A Whale Hunt
The Makah Whale Hunt
by Murray Lundberg
Original Dateline: October 1, 1998
As of this morning (Thursday, October 1, 1998), the
of Washington State have the right to kill 5 gray whales.
The Makah Whaling Commission is determined to start the hunt as soon as their crews are ready, despite some
pressure from within their own community,
and enormous pressure from groups and individuals around the world to leave the whales alone. The success or failure of this hunt, from a political
perspective, may well have a huge impact on Northern peoples who are already conducting legal hunts for whales.
There is no dispute about the fact that whale populations in the North Pacific (and most other parts of the world) were decimated during the
"Golden Age" of whaling in the late 19th Century. The controversy that reached the powder-keg stage today results from widely varying beliefs as to what is morally
correct, particularly when mammals are concerned. Any time a life-form that is currently considered to have what we define as 'dignity' is threatened (whether it's a whale, a grizzly or a California redwood), controversy erupts. In the case of the
gray whale (Eschrichtius robustus), this is compounded by differing interpretations
as to the health of the population, generally estimated as about 23,000. The gray whale was given international protection in 1947 when the worldwide population
dropped to several hundred - their recovery is one of the most impressive of any species in the world, but does that justify a resumption of limited hunting?
The Makah are the only Native Americans who have a treaty that specifically allows whale hunting - it was signed in 1855.
The likelihood of a violent confrontation between the Makah whalers and environmentalists is high - in an effort to stop such a confrontation, the U.S. Coast Guard has instituted a 500-meter zone around
the whaling canoe, in which anyone entering without permission is subject to arrest. While opposition to the hunt has been mounting for years, most of the support for it has been in the quiet halls of various
legislative agencies. Only very recently has public support become apparent, and this support has largely been engendered by the
completely legal procedures followed by the Makah Whaling Commission during their multi-year effort to get a permit from the International Whaling Commission (IWC). A significant feature of the final permit is that it is a
joint permit with Russia's Chukotka people.
Why do the Makah people want to return to hunting whales? The Makah Tribal Council replies that:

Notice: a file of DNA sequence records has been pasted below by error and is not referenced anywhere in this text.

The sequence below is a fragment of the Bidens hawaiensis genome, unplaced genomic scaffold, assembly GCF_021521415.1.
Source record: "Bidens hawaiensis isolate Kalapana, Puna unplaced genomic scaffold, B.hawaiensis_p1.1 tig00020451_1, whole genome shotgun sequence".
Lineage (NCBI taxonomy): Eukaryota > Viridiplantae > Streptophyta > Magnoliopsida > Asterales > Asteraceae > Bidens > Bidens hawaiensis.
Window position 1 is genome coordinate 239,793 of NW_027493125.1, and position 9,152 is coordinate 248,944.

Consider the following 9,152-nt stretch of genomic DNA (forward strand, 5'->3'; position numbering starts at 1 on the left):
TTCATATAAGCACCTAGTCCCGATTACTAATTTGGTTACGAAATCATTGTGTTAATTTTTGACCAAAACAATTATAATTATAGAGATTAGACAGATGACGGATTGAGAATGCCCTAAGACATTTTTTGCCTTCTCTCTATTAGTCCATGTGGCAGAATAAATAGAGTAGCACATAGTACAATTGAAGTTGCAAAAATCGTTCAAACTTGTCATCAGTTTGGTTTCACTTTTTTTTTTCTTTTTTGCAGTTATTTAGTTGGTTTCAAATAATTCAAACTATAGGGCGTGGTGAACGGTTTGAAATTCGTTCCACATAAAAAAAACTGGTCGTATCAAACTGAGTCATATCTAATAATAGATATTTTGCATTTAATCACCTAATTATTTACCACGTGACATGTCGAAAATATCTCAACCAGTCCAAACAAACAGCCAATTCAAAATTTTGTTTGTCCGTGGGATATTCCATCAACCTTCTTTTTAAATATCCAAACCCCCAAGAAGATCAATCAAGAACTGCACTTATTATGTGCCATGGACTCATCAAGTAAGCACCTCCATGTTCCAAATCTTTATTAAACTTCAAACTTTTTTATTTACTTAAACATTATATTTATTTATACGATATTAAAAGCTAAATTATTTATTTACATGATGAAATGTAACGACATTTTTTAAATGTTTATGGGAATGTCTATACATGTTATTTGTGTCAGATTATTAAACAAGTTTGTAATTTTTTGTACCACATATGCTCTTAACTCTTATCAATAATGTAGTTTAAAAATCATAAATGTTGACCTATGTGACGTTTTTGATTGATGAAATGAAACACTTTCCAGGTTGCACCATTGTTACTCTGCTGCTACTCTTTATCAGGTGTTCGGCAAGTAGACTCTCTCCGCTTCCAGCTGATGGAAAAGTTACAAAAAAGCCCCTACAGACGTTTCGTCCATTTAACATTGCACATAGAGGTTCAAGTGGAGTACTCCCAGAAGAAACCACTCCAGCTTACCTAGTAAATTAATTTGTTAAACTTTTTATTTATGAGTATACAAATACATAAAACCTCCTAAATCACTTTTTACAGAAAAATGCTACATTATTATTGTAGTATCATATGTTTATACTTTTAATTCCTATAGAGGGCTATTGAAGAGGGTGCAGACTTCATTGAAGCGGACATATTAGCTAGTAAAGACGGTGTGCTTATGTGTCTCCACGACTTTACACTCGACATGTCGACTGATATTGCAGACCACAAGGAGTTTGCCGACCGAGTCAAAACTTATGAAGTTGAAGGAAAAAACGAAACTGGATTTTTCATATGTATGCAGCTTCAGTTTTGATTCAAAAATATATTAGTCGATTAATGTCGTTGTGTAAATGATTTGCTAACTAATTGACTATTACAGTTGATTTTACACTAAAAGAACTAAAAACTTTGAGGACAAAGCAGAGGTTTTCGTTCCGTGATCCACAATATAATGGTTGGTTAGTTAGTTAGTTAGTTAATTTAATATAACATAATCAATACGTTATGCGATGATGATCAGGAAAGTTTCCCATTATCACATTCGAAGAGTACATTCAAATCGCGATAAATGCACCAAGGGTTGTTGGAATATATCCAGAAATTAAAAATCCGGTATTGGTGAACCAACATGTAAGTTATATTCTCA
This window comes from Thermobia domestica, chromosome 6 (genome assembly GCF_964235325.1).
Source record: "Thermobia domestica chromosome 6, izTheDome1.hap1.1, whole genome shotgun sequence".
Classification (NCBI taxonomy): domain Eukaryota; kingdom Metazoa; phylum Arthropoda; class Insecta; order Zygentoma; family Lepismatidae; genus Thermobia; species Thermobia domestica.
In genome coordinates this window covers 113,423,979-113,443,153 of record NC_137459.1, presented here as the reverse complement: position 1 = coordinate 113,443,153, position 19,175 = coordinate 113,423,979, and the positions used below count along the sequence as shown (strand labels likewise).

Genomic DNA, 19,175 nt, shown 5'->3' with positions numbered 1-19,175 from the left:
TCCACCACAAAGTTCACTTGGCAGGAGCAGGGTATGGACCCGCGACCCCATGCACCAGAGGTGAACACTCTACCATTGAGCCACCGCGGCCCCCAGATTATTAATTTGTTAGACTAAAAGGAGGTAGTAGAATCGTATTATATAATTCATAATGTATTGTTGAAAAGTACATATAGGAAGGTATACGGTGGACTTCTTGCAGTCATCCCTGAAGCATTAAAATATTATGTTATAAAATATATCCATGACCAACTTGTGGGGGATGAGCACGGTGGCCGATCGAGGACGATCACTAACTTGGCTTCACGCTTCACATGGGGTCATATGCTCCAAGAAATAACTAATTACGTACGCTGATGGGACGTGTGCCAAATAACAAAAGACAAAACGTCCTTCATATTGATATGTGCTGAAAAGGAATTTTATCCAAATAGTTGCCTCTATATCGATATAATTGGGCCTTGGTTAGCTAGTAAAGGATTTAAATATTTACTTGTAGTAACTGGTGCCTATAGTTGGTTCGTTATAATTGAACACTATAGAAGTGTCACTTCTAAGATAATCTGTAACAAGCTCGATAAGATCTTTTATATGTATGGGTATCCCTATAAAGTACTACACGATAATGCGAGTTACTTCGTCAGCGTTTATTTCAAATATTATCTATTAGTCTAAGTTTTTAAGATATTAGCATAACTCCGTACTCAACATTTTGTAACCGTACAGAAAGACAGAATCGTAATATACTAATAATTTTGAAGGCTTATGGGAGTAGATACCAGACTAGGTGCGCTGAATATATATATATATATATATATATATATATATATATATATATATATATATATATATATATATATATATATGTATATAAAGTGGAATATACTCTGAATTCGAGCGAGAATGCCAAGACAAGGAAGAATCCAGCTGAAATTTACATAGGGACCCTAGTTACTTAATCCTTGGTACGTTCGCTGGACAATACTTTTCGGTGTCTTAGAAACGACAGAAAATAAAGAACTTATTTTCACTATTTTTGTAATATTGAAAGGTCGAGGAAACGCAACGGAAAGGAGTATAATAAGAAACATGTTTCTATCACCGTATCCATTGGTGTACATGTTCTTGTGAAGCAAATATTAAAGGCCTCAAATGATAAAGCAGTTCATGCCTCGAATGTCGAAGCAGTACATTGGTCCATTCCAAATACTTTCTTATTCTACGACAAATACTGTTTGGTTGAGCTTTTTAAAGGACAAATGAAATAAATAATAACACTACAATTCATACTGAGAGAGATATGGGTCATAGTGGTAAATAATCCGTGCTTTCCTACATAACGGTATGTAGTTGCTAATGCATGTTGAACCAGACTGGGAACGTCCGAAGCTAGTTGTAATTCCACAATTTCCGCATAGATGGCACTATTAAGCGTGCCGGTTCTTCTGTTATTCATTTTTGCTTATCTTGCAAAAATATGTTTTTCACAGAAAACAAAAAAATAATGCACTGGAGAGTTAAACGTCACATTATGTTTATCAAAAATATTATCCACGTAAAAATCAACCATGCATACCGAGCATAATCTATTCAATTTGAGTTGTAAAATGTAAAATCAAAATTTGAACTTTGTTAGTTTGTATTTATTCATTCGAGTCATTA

The Makah voluntarily discontinued whale hunting in the 1920s,
more than 20 years before gray whales were protected.
Whaling has been a tradition of the Makah for more than 2000 years. We had to stop in the 1920s due to the scarcity of gray whales. Their all-time abundance now makes it
possible to resume the hunt. There has been an intensification of interest in our own history and culture since the archeological dig at our village of Ozette in 1970, which
uncovered thousands of artifacts bearing witness to our whaling tradition. Many Makahs feel that our health problems result, in some degree, to the loss of our traditional diet
of seafood and sea mammal meat. We would like to restore the meat of the whale to our diet. Many of us also believe that problems besetting our young people stem from lack of
discipline and pride. We believe that the restoration of whaling will help to restore that discipline and pride.
There are reports that few of the
spiritual ceremonies that traditionally preceded a whale hunt, meant to honour the whales
who were about to sacrifice their lives for the health of the Makah, have been conducted. Every aspect of a hunt, historically speaking, was bestowed with spiritual power, from the
canoe to the storage boxes
for knives and harpoon heads. But should the definition of a "traditional hunt" ensure that it conforms as closely as possible to pre-contact conditions, or should there be
an interpretation that accepts some degree of cultural evolution? In practical terms, can a .50-calibre rifle replace a harpoon? And is this complicated even further in the Makah case by the hunters' stated wish to prevent undue suffering to the whale?
Too Many Grays???
There have been huge changes in the ecosystem of the Bering Sea in the past few years, and the large number of gray whales dying and washing up on the beaches of Mexico and California may be an indication
that there are too many whales for the available food.
We plan to use both a harpooner and a rifleman who will be stationed in the canoe. The harpooner will use a stainless steel harpoon mounted on a wooden shaft approximately 7 feet long, connected by ropes to buoys and to the canoe.
The rifleman will fire a specially designed .50 caliber rifle simultaneously or immediately after the harpoon is thrown.